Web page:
The following article appeared in the March 2015 edition of Outpatient Surgery Magazine.

Thinking of Buying... LED Surgical Lights

The cool, bright, efficient systems have become OR standards.

By Jolene Lyons, RN, CNOR, CASC; and Kelly Spivey

When LED surgical lights first hit the market about a decade ago, the main selling point was their coolness — that is, their bright light didn't generate much heat. This thermal benefit originally brought LEDs into cardiovascular and neurosurgical operating rooms, above cases in which the drying out of tissue is to be avoided at all costs.

But the technology soon found a following in many other specialties, and installations in many ORs and procedure rooms. Now LED lights are the industry standard for surgical illumination, and halogens are rarely even in the running for equipment replacement or new construction projects.

Less expensive in the long run

Even today, some potential buyers may pause at LED lights' higher initial cost, but the reality is, they're the more economical option. In older, halogen-driven technology, the bulb replacement costs during the lifespan of the light fixture may well end up equaling or exceeding the entire cost of an LED system. Light-emitting diodes' usable lives are measured in years, as compared to halogen bulbs' hours. The LEDs also consume less energy, which contributes to the lower cost of ownership. Bright, cool and color-true. Long-lasting, low-maintenance and energy-efficient. It's easy to see why LEDs have taken over surgical lighting.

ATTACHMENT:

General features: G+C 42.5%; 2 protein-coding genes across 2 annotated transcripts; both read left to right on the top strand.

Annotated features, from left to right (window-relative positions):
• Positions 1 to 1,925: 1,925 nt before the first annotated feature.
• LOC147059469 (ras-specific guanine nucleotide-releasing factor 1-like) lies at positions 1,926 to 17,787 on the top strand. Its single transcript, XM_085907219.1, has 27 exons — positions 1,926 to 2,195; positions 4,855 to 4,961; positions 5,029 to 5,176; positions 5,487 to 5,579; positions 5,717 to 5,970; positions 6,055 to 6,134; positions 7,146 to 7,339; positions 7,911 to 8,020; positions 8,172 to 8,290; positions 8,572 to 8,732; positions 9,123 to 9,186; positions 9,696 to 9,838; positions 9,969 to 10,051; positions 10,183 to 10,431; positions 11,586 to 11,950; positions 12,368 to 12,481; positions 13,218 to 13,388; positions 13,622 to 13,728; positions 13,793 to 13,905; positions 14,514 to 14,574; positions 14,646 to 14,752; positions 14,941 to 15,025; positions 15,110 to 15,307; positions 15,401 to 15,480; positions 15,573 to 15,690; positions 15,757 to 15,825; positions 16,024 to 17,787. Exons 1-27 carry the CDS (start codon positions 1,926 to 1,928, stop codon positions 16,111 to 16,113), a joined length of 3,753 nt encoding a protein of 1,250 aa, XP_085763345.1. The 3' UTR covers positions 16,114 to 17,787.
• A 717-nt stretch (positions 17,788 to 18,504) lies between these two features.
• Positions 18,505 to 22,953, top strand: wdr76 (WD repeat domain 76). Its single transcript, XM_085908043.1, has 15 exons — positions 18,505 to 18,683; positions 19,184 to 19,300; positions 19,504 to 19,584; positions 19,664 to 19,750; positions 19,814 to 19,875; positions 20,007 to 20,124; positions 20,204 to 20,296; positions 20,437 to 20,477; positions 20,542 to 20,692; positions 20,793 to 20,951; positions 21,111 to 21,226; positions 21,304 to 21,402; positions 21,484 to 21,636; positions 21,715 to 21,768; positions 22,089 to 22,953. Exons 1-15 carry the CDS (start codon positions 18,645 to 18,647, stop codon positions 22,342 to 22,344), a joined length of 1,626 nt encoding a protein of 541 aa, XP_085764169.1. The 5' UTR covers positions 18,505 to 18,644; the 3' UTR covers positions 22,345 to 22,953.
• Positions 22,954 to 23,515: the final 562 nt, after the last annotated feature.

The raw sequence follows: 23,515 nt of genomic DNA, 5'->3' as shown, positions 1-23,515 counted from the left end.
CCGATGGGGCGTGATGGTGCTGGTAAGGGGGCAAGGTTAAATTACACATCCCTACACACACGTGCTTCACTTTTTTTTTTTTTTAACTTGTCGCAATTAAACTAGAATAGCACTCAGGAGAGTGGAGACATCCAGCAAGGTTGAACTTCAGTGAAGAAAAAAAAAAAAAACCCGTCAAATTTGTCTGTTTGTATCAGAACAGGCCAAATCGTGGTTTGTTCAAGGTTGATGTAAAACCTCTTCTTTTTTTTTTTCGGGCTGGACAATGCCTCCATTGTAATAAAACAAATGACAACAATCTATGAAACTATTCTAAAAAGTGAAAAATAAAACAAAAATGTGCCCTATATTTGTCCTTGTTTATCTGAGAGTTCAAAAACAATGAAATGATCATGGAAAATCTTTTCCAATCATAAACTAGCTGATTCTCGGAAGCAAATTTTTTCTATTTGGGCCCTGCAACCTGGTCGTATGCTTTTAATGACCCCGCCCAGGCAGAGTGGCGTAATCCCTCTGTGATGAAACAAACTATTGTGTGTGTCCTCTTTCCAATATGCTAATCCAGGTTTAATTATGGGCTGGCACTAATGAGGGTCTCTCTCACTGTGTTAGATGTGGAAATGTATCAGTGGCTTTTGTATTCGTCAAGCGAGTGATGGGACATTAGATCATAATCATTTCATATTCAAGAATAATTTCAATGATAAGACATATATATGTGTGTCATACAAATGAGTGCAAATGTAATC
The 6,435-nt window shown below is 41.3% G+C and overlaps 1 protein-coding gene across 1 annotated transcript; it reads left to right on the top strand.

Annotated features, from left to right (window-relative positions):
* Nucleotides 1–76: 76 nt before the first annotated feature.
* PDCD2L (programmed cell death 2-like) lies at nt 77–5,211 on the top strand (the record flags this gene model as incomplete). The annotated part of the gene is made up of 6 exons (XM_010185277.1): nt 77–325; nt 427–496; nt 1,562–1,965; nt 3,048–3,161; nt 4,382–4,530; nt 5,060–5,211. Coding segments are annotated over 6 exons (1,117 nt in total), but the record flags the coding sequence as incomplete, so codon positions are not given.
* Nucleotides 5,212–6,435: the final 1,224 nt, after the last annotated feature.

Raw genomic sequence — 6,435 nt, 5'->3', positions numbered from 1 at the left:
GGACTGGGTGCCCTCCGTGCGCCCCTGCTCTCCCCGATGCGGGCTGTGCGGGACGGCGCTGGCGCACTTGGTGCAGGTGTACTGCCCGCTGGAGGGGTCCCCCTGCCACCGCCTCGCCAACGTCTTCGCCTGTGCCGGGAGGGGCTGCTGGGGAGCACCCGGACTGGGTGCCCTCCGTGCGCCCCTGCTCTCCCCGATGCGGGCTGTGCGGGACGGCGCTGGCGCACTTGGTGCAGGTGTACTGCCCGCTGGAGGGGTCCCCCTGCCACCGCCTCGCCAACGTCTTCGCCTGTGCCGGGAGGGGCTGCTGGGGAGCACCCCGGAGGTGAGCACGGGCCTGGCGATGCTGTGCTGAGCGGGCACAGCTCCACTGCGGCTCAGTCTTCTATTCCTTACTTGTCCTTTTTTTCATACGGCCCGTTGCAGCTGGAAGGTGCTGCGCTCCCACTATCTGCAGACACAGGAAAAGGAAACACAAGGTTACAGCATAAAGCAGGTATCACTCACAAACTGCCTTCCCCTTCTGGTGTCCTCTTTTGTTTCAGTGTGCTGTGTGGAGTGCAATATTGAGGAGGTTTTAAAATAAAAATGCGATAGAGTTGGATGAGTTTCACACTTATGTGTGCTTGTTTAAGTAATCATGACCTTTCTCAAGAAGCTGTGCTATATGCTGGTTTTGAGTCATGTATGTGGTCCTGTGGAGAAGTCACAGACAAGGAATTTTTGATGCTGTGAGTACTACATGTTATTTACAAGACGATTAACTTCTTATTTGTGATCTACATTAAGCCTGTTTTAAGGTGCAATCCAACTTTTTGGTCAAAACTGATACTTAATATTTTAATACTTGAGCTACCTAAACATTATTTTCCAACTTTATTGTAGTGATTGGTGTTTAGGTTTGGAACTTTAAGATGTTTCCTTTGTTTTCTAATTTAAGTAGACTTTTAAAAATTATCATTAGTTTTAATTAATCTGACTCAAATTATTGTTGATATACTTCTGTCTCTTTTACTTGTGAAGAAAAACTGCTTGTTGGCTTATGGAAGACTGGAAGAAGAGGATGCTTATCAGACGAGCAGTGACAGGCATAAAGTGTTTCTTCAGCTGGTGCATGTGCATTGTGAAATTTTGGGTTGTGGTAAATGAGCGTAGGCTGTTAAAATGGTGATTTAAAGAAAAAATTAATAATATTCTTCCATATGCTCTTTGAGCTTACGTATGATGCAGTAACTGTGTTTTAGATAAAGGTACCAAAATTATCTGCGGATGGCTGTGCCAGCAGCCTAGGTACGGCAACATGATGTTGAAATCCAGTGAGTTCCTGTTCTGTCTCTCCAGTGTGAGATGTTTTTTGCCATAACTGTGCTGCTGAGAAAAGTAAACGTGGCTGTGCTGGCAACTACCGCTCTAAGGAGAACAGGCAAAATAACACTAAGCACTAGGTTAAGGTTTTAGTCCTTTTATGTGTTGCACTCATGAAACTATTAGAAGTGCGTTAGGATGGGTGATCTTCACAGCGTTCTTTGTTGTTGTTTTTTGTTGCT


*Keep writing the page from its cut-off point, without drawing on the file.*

So if your surgeons are routinely wearing headlamps to supplement the light that your old workhorses shine on their cases; if a renovation offers the opportunity to upgrade your illumination and standardize a mixed bag of vendors for overhead fixtures; if replacement parts for your existing lights are purchased more frequently, or becoming harder to obtain, then it's time to look into LED lights.

Purchasing considerations

The light that a system delivers — its intensity, color quality and shadowing — is without question the most important consideration, but there are other aspects that should factor into your purchasing decision, such as a system's reach, ease of positioning and stability, and its suitability for the types of procedures at your facility. Many vendors have mobile versions of surgical lighting systems that can be brought in for on-site trials. Some vendors will actually hang a set of lights in your OR for a period of evaluation if the ceiling structure can support it.